Elementary General Information

Get your shots. Seventh through twelve graders must get their pertussis shots, and must show proof of immunization to attend public and private schools this fall. Administrators may allow unimmunized students to remain in school for 30 days after the start of school before meeting the vaccine requirement. For more information, please visit Pertussis (Whooping Cough) Vaccine Requirement - Health Services & School Nursing.

Get your sleep. Doctors recommend children in the first through fifth grades get as much as 10 to 11 hours of sleep each night. Lack of sleep can affect a child's ability to learn and may affect their immune systems.

Have a healthy breakfast. Hungry children do not learn as well as well-nourished ones. If you don't have time to pack a healthy lunch, schools usually serve students well-balanced meals. Low-income children may qualify for free and reduced-price meals. Just fill out an application directly at your school.

Stay active. Keep children physically active with bike rides, basketball, and walkathons. Studies show that physically active students have better classroom behavior and a better ability to learn and achieve.

Avoid school absences. Chronic absences are an early predictor of students dropping out of school that could affect their academic and career success.

Read! Reading to children calms them at bedtime and exposes them to language, sounds, new ideas, and the love of reading. Create a comfortable, quiet, well-lit place to study in your house for older children, away from distractions like electronic devices and toys. This will help them concentrate and absorb more of what they are trying to learn.

Get to know your child's teacher. This will help create a good line of communication to help avoid conflicts and misunderstandings about your child's education.

Lend a hand. Volunteer your time, raise money through booster clubs, and donate supplies to your local school. In these tough economic times, schools have cut back severely. Plus, the school and students benefit from parents who are actively engaged in their children's education.

Drink plenty of water. Many students have already started training for the high school sports season. With temperatures still in the 90s, everyone needs to watch out for heat exhaustion. The Centers for Disease Control (CDC) and Prevention has created a free online course to prevent heat-related illness. For the free course, please visit Health Studies: Natural Disasters and Severe Weather: Heat Related Illness (HRI) Prevention | CDC HSB (Outside Source).

Spend quality time with your kids. This helps in your children's development and happiness, and helps reduce your own stress.

Middle/High General Information

The importance of parent involvement in a child’s life during the teen years is undeniable. While adolescents want independence and time with friends, they continue to depend on the care and guidance of their parents. The transition from middle to high school can be a stressful time with many uncertainties. Unfortunately, many parents are less involved in their child’s education during these years because their child is more independent and has multiple teachers to keep in touch with.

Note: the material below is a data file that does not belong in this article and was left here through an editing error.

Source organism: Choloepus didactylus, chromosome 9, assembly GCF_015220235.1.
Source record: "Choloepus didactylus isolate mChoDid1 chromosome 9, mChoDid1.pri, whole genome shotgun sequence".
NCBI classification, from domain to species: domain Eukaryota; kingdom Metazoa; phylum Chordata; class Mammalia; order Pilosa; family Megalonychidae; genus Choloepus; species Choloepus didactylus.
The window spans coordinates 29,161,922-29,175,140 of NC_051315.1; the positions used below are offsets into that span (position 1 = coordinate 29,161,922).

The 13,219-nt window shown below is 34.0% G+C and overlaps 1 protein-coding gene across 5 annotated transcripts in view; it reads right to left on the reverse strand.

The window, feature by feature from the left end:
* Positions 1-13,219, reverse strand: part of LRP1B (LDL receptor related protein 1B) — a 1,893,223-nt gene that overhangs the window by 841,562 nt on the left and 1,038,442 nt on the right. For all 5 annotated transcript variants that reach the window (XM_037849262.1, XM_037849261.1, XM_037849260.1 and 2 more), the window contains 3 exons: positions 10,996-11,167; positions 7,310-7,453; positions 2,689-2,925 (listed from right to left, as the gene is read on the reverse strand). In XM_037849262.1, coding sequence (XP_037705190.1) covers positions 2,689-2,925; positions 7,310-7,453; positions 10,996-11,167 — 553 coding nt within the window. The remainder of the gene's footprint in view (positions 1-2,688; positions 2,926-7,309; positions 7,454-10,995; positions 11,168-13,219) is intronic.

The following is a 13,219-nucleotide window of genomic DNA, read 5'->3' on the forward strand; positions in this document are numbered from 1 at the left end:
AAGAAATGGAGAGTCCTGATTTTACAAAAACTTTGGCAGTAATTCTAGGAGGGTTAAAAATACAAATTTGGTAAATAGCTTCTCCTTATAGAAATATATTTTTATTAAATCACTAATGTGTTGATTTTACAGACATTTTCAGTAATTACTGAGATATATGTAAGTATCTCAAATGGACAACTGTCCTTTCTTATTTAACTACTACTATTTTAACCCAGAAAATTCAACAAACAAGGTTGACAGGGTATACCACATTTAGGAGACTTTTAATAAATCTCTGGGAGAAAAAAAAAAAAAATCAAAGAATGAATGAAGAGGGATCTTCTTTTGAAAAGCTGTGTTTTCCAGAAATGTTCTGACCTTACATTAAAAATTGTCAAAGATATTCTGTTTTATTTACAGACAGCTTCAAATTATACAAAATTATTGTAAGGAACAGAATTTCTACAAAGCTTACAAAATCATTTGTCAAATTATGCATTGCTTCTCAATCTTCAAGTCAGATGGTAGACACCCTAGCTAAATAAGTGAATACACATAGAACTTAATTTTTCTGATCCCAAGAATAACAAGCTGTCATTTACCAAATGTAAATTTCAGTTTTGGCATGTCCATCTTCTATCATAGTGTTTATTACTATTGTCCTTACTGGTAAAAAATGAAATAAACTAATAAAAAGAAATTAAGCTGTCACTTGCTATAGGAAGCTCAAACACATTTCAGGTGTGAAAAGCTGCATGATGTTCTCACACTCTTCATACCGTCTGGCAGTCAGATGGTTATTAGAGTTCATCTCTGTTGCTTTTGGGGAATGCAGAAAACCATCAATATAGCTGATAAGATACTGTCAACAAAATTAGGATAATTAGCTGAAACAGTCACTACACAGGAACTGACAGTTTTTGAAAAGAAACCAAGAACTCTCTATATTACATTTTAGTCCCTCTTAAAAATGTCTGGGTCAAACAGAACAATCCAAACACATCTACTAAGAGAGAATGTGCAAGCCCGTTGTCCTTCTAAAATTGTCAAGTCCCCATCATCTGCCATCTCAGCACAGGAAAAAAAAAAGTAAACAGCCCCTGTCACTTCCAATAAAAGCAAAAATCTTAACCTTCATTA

Taking time to get involved in your child's education can greatly influence his success in school and in life. When parents work together with their child to help her navigate the changes from middle to high school, the result is a confident teen ready to try new experiences, develop new friendships and set high expectations for success.

Tips for Helping Your Child Transition from Middle to High School

  1. Attend planning meetings for choosing high school courses with your child.
  2. Ask your child about her goals for high school and after high school. Listen.
  3. Help your child set high and realistic goals.
  4. Tell your child about your hopes for his future.
  5. Ask the school for information and a school handbook prior to the beginning of the year. This should be provided in your home language. Read this information and talk about it with your child.
  6. Check out the school Web site.
  7. Ask about opportunities for students to shadow a high school student.
  8. Attend orientations and open house events.
  9. Visit the school building with your child before the school year begins to help her become familiar with the new building.
  10. Talk with your child about what clubs, teams or other activities he can join at school.
  11. Encourage your child to develop relationships with other students with similar interests.
  12. Talk with other parents and students about their experiences in this school.
  13. Ask open-ended questions like, "How's it going?" or “What have you been learning?”
  14. Make comments like, "You seem upset. What happened?" Then listen.
  15. Expect your child’s transition to be successful. Remember the adjustment will take time. Your positive outlook can help your child; let him know you are confident in his ability to do well.

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16703 S. Clark Ave.   •   Bellflower, CA 90706   •   562-866-9011